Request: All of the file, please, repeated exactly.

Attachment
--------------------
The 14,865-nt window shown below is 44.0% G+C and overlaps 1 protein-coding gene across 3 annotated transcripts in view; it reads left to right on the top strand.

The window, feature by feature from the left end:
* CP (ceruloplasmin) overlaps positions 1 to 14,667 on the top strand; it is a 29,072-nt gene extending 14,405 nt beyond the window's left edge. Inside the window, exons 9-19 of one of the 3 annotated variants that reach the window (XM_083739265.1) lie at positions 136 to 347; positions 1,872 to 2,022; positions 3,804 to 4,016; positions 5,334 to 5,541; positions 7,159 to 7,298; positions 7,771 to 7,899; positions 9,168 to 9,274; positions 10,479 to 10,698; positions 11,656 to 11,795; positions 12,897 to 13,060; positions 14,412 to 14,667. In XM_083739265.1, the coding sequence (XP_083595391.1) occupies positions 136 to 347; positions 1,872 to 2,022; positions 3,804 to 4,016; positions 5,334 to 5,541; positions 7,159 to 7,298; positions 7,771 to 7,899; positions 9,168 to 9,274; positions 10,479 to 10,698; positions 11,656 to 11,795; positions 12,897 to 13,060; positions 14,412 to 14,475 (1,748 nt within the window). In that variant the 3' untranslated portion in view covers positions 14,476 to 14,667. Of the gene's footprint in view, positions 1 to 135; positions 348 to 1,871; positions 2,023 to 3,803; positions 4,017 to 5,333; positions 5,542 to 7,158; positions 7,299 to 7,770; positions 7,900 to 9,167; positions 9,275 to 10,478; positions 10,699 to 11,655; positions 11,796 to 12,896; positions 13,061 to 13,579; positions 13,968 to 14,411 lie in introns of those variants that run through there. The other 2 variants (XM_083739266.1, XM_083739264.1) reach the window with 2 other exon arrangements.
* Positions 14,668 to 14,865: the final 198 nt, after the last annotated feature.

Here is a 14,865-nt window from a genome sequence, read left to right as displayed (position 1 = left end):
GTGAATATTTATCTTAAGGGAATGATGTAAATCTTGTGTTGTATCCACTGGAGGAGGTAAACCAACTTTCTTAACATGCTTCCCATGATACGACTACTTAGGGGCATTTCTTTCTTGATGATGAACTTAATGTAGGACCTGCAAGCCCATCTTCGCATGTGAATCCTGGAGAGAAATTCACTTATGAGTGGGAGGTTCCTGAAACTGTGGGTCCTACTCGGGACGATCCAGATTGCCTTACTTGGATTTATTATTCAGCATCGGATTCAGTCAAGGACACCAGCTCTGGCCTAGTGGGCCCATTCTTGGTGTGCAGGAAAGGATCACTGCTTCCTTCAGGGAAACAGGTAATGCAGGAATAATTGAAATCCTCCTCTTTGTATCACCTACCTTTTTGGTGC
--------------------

The 14,865-nt window shown below is 44.0% G+C and overlaps 1 protein-coding gene across 3 annotated transcripts in view; it reads left to right on the top strand.

The window, feature by feature from the left end:
* CP (ceruloplasmin) overlaps positions 1 to 14,667 on the top strand; it is a 29,072-nt gene extending 14,405 nt beyond the window's left edge. Inside the window, exons 9-19 of one of the 3 annotated variants that reach the window (XM_083739265.1) lie at positions 136 to 347; positions 1,872 to 2,022; positions 3,804 to 4,016; positions 5,334 to 5,541; positions 7,159 to 7,298; positions 7,771 to 7,899; positions 9,168 to 9,274; positions 10,479 to 10,698; positions 11,656 to 11,795; positions 12,897 to 13,060; positions 14,412 to 14,667. In XM_083739265.1, the coding sequence (XP_083595391.1) occupies positions 136 to 347; positions 1,872 to 2,022; positions 3,804 to 4,016; positions 5,334 to 5,541; positions 7,159 to 7,298; positions 7,771 to 7,899; positions 9,168 to 9,274; positions 10,479 to 10,698; positions 11,656 to 11,795; positions 12,897 to 13,060; positions 14,412 to 14,475 (1,748 nt within the window). In that variant the 3' untranslated portion in view covers positions 14,476 to 14,667. Of the gene's footprint in view, positions 1 to 135; positions 348 to 1,871; positions 2,023 to 3,803; positions 4,017 to 5,333; positions 5,542 to 7,158; positions 7,299 to 7,770; positions 7,900 to 9,167; positions 9,275 to 10,478; positions 10,699 to 11,655; positions 11,796 to 12,896; positions 13,061 to 13,579; positions 13,968 to 14,411 lie in introns of those variants that run through there. The other 2 variants (XM_083739266.1, XM_083739264.1) reach the window with 2 other exon arrangements.
* Positions 14,668 to 14,865: the final 198 nt, after the last annotated feature.

Here is a 14,865-nt window from a genome sequence, read left to right as displayed (position 1 = left end):
GTGAATATTTATCTTAAGGGAATGATGTAAATCTTGTGTTGTATCCACTGGAGGAGGTAAACCAACTTTCTTAACATGCTTCCCATGATACGACTACTTAGGGGCATTTCTTTCTTGATGATGAACTTAATGTAGGACCTGCAAGCCCATCTTCGCATGTGAATCCTGGAGAGAAATTCACTTATGAGTGGGAGGTTCCTGAAACTGTGGGTCCTACTCGGGACGATCCAGATTGCCTTACTTGGATTTATTATTCAGCATCGGATTCAGTCAAGGACACCAGCTCTGGCCTAGTGGGCCCATTCTTGGTGTGCAGGAAAGGATCACTGCTTCCTTCAGGGAAACAGGTAATGCAGGAATAATTGAAATCCTCCTCTTTGTATCACCTACCTTTTTGGTGC